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Grizzly bears, black bears, wolves, coyotes, cougars/ mountain lions,bobcats, wolverines, lynx, foxes, fishers and martens are the suite of carnivores that originally inhabited North America after the Pleistocene extinctions. This site invites research, commentary, point/counterpoint on that suite of native animals (predator and prey) that inhabited The Americas circa 1500-at the initial point of European exploration and subsequent colonization. Landscape ecology, journal accounts of explorers and frontiersmen, genetic evaluations of museum animals, peer reviewed 20th and 21st century research on various aspects of our "Wild America" as well as subjective commentary from expert and layman alike. All of the above being revealed and discussed with the underlying goal of one day seeing our Continent rewilded.....Where big enough swaths of open space exist with connective corridors to other large forest, meadow, mountain, valley, prairie, desert and chaparral wildlands.....Thereby enabling all of our historic fauna, including man, to live in a sustainable and healthy environment. - Blogger Rick

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Wednesday, October 7, 2015

"What do killer whales, polar bears(Wolves, Grizzlies, Coyotes) and humans have in common?"............ "They are adaptable predators with the ability to select new prey when their favourite food is in low supply".............. "But this change can disrupt entire ecosystems"................The plight of the fading Caribou population in North America is a first hand account of so-called "Prey-Switiching..........As we humans carve up the remaining boreal forests where the historic suite of Caribou, Wolves and Grizzly Bears reside, we create "linear paths" for those Wolves and Grizzlies to migrate deeper into once harder to reach interior forests where Caribou once found enough safe haven to maintain stable populations.............Along those same linear paths of habitat alteration and enhanced by a warming climate come Caribou's sympatric hoofed browsers, deer and Elk.............As the Caribou are somewhat slower and less adapt at eluding Wolves and Griz than Deer and Elk, suddenly the Wolves and Bears determine that a Caribou meal serves them up just as many valuable calories as Elk and Deer, with a significantly reduced energy output ratio of "pursuit to capture".......Crashing down in population size go the Caribou as a result!......A classic prey switching paradigm has accordingly taken place with the once stable Caribou-driven system thrown into disarray by the manipulations of man, simultaneously taken advantage of by the Wolves and the Bears............So should we be killing off Wolves and Griz to save Caribou or like U. of Saskatchewan researcher Gordon Stenhouse puts forth---"We're trying to look at ways to put habitat conditions back that are more favourable to Caribou"............"(As) there’s limited resources to do that, so we want to make sure we go in and put the recovery into the places that will have the greatest impact".................."If we’re going to go in and, say, plant more trees, or revegetate these areas, we know now where the best places to do that are"-------#predator and prey, # prey switching, # trophic cascades, # human alteration of the landscape crashes biodiversity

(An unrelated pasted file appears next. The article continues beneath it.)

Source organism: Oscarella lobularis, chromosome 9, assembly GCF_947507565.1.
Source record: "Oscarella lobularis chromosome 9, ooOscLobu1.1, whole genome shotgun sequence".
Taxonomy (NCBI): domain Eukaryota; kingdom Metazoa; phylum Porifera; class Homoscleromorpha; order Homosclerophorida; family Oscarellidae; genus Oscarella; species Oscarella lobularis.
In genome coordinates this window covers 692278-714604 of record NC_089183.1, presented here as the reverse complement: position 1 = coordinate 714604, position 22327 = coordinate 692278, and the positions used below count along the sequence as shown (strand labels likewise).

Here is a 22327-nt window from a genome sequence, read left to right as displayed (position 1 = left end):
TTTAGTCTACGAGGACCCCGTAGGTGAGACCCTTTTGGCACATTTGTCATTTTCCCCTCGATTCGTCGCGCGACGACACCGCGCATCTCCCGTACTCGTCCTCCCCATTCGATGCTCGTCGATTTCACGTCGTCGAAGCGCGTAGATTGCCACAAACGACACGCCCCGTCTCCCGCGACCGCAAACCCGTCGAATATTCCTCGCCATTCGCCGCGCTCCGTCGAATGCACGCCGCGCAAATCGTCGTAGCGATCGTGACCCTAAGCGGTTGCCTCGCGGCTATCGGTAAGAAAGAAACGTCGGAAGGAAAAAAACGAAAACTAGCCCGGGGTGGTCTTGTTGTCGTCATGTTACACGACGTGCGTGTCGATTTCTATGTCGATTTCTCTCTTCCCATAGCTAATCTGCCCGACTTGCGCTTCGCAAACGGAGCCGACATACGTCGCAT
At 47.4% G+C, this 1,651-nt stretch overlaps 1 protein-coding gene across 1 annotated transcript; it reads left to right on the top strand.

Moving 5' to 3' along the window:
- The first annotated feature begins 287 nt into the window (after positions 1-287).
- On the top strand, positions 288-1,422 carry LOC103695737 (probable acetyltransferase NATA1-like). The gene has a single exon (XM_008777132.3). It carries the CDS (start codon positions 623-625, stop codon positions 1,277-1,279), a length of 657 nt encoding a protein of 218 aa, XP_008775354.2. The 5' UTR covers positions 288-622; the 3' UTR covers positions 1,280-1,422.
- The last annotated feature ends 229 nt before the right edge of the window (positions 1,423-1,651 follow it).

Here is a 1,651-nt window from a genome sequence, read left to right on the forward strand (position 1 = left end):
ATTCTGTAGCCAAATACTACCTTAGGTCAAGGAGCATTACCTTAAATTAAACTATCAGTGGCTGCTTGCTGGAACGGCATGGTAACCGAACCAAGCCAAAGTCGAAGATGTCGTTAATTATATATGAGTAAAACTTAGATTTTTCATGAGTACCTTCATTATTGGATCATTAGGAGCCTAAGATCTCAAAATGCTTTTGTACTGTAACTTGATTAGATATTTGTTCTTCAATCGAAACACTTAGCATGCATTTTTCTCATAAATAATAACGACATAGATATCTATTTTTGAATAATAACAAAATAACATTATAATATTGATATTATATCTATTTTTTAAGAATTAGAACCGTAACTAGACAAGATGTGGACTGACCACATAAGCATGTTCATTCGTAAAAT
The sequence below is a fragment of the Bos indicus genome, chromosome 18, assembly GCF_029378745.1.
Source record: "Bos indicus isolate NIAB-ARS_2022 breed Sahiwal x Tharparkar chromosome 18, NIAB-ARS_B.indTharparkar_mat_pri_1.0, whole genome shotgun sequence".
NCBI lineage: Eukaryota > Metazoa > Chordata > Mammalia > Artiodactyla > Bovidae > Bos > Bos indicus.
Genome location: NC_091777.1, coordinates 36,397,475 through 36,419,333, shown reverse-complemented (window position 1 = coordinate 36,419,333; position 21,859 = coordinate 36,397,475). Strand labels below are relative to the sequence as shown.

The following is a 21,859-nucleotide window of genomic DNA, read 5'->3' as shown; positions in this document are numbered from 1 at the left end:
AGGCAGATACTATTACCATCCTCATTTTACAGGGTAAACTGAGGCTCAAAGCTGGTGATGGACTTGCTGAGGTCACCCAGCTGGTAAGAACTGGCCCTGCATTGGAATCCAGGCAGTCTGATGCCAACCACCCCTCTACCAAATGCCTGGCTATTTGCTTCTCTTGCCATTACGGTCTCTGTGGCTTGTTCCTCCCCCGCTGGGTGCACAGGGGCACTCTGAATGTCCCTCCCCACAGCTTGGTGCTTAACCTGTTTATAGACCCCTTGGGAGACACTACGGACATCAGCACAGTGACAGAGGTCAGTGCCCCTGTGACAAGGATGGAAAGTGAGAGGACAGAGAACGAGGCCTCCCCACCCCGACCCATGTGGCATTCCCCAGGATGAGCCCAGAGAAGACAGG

The predator survives –

 but the ecosystem crashes

The killer whales' main prey used to be newborn whale
 calves. When whale populations fell dramatically due to